Yesterday I was invited to the UK launch of a new personalised video platform, created by Dutch company Rednun.
Rednun claims that if you want the biggest impact possible for the maximum number of people, you can’t do it by producing just one video and uploading it on a shared video platform. You need to personally tailor each video for every individual viewer.
The user provides their personal information to a company, the company provides that database of customer information to a production company. The production company creates a video specifically for every customer, providing maximum relevance and complete personalisation.
Rednun claims the rewards are higher conversion rates, brand loyalty, visibility and engagement rates.
I'm naturally skeptical of most things, especially in terms of the technology needed to achieve mass personalisation and the above goals promised by the company, so here's a rundown of the presentation with a few of my own thoughts peppered throughout for balance.
Live chat has the highest satisfaction levels for any customer service channel, with 73%, compared with 61% for email and 44% for phone.
I can see why as live chat combines the best of phone and email, and avoids the pain of hanging on the line listening to muzak.
The stats come from eDigital's Customer Service Benchmark which surveyed 2,000 consumers on their experiences of various customer service channels.
Here, I've taken a closer look at the stats, and the value of providing live chat for customers...
As we draw closer to the end of 2013, not a day goes by without someone committing a feverish 'future of content marketing' post into the marketing blogosphere.
According to these digital soothsayers, next year we are destined (doomed?) to see more native advertising, more video content, more renewed commitment to ‘story first’ strategies, and so forth.
These are all strategies and techniques you could have read about in 2012, 2011 and 2010. The truth is content marketing has been around for over a hundred years, but there are many who would be happy for it to remain in its predictable, boring and samey infancy.
To be quite blunt, content marketing in 2014 needs to grow up.
Here’s how I’d like see content marketing mature over the next year...
Like most people in the UK I loved the Olympics and the Paralympics; however I particularly enjoyed the Paralympics.
One of the programmes that I enjoyed the most was The Last Leg, so I was particularly pleased when Channel 4 brought this back. If you have not already seen it, it really is a must watch!
One of the features on the last leg is called #isitOK. Here the audience are asked to tweet questions that they would like the hosts to answer, using the hashtag #isitOK.
In homage to this programme I have decided to shamelessly plagiarise that format, including some of the most interesting questions I have been asked recently.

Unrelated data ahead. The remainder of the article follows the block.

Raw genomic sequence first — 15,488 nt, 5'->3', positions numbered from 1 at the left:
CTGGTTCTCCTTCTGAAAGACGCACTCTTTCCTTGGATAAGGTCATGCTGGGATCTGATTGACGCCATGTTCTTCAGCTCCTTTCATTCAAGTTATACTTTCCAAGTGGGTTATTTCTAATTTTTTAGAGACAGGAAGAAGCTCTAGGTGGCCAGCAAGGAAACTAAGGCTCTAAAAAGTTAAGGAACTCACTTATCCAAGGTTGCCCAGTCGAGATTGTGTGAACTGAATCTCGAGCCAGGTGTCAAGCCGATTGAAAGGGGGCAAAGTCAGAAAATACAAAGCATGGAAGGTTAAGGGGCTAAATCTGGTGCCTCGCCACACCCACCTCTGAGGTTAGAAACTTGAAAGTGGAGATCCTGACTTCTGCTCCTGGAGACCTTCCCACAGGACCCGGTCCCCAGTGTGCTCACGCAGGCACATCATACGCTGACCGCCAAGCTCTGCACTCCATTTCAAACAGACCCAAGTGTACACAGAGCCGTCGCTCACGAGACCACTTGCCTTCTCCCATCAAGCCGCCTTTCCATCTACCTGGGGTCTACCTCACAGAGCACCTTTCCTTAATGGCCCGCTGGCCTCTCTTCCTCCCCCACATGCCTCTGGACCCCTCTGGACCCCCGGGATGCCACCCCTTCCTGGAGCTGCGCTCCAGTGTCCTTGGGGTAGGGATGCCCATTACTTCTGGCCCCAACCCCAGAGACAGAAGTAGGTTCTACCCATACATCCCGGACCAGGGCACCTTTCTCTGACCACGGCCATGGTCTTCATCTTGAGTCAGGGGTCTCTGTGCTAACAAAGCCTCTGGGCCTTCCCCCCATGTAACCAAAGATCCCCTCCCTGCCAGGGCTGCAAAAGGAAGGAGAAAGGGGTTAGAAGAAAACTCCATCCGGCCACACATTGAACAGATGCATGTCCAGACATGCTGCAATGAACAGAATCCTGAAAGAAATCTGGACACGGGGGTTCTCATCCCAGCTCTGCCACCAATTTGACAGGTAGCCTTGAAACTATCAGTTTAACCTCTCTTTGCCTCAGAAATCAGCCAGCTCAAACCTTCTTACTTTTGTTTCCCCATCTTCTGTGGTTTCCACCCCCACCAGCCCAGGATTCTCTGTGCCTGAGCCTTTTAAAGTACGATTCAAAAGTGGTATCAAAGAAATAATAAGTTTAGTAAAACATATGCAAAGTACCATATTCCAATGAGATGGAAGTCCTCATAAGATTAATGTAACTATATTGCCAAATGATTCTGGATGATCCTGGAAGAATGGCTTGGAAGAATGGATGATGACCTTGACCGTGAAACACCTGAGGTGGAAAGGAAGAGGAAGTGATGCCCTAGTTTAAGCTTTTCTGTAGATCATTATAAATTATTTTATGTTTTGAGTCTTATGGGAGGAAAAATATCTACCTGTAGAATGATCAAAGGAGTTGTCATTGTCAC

Geographical personalisation is the latest tool to help website owners identify and serve truly personalised online shopping experiences to customers based on precise location.
Here are our top tips for online marketers looking to boost conversion rates with geo-personalisation:
A key theme at the recent Econsultancy Digital Cream roundtable on Personalisation was paralysis: being unsure how to prove the business case to justify investment and start the personalisation journey.
This uncertainty is leading to inertia as digital teams invest in what they know works, such as paid search, rather than take the leap of faith and pursue what they believe will work but don’t have a robust model to validate.
However, there are some simple steps that people can take to test the impact of personalisation before worrying about sophisticated options like using predictive modelling to drive on-site merchandising and geo-personalisation of online advertising.
This blog is a walk-through of what I think is a realistic roadmap for personalisation, starting with the absolute basics (hey basics often work really well so don’t think you’ve got to go all weird science straight away!) and gradually progressing to the sexy wizardry of advanced targeting.
Online personalization has been blighted by the stigma that it’s something we’d all love to achieve but it’s out of the reach for the middle market.
In fact, a recent Econsultancy survey that found that 94% of companies sampled agreed personalization “is critical to current and future success” but they didn’t know where to start or how to approach it.
But the tables are turning and this is all about to change. Companies that have started to use new and accessible personalization technologies have seen up to a 300% increase in conversions.
Unlike traditional 'top of the funnel' personalization models which rely on past behaviour data to personalize the online and email marketing experience, new cloud-based technologies use real-time behaviour analytics to adapt content and engage users whilst they’re on-site.
This means the messages and communication can change depending on if the user is at lead or at the referral stage.
The first week of July heralds not only the second week of Wimbledon and the start of Henley Regatta, but also the beginning of Q3.
That means it’s the perfect time to take a glance back at some of the interesting reports that our excellent research team published in Q2.
The topics include customer engagement, content management, personalisation, email marketing and web analytics.
So, here are the stats...
This week's finest digital marketing infographic, courtesy of Intent HQ, looks at the personalization and privacy of social media.
A timely and exciting topic.
Here are some of the most interesting digital marketing stats we've seen this week.
Stats include personalisation, how rich people use social, mums on Facebook, online video ads, real-time bidding, and digital news publication.
For more digital marketing stats, check out our Internet Statistics Compendium.